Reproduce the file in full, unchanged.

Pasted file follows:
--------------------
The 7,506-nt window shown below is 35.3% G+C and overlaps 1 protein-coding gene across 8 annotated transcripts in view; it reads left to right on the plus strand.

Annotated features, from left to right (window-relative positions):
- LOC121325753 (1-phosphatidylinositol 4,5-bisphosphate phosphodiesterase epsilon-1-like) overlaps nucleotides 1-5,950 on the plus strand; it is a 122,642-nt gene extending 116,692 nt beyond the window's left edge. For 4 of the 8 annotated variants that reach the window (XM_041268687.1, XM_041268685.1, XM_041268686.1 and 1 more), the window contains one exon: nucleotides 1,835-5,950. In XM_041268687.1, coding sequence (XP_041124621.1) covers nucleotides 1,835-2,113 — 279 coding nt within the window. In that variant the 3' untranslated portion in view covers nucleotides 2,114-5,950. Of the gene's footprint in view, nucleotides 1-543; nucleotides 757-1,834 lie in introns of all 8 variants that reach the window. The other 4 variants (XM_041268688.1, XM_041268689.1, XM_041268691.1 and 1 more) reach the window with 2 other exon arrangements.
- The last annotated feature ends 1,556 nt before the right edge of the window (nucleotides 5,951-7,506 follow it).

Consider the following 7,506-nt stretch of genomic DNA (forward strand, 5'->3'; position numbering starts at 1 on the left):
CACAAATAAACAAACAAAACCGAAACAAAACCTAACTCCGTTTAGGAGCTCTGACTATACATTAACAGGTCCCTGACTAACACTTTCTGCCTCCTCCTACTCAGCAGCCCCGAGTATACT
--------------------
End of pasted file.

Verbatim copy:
The 7,506-nt window shown below is 35.3% G+C and overlaps 1 protein-coding gene across 8 annotated transcripts in view; it reads left to right on the plus strand.

Annotated features, from left to right (window-relative positions):
- LOC121325753 (1-phosphatidylinositol 4,5-bisphosphate phosphodiesterase epsilon-1-like) overlaps nucleotides 1-5,950 on the plus strand; it is a 122,642-nt gene extending 116,692 nt beyond the window's left edge. For 4 of the 8 annotated variants that reach the window (XM_041268687.1, XM_041268685.1, XM_041268686.1 and 1 more), the window contains one exon: nucleotides 1,835-5,950. In XM_041268687.1, coding sequence (XP_041124621.1) covers nucleotides 1,835-2,113 — 279 coding nt within the window. In that variant the 3' untranslated portion in view covers nucleotides 2,114-5,950. Of the gene's footprint in view, nucleotides 1-543; nucleotides 757-1,834 lie in introns of all 8 variants that reach the window. The other 4 variants (XM_041268688.1, XM_041268689.1, XM_041268691.1 and 1 more) reach the window with 2 other exon arrangements.
- The last annotated feature ends 1,556 nt before the right edge of the window (nucleotides 5,951-7,506 follow it).

Consider the following 7,506-nt stretch of genomic DNA (forward strand, 5'->3'; position numbering starts at 1 on the left):
CACAAATAAACAAACAAAACCGAAACAAAACCTAACTCCGTTTAGGAGCTCTGACTATACATTAACAGGTCCCTGACTAACACTTTCTGCCTCCTCCTACTCAGCAGCCCCGAGTATACT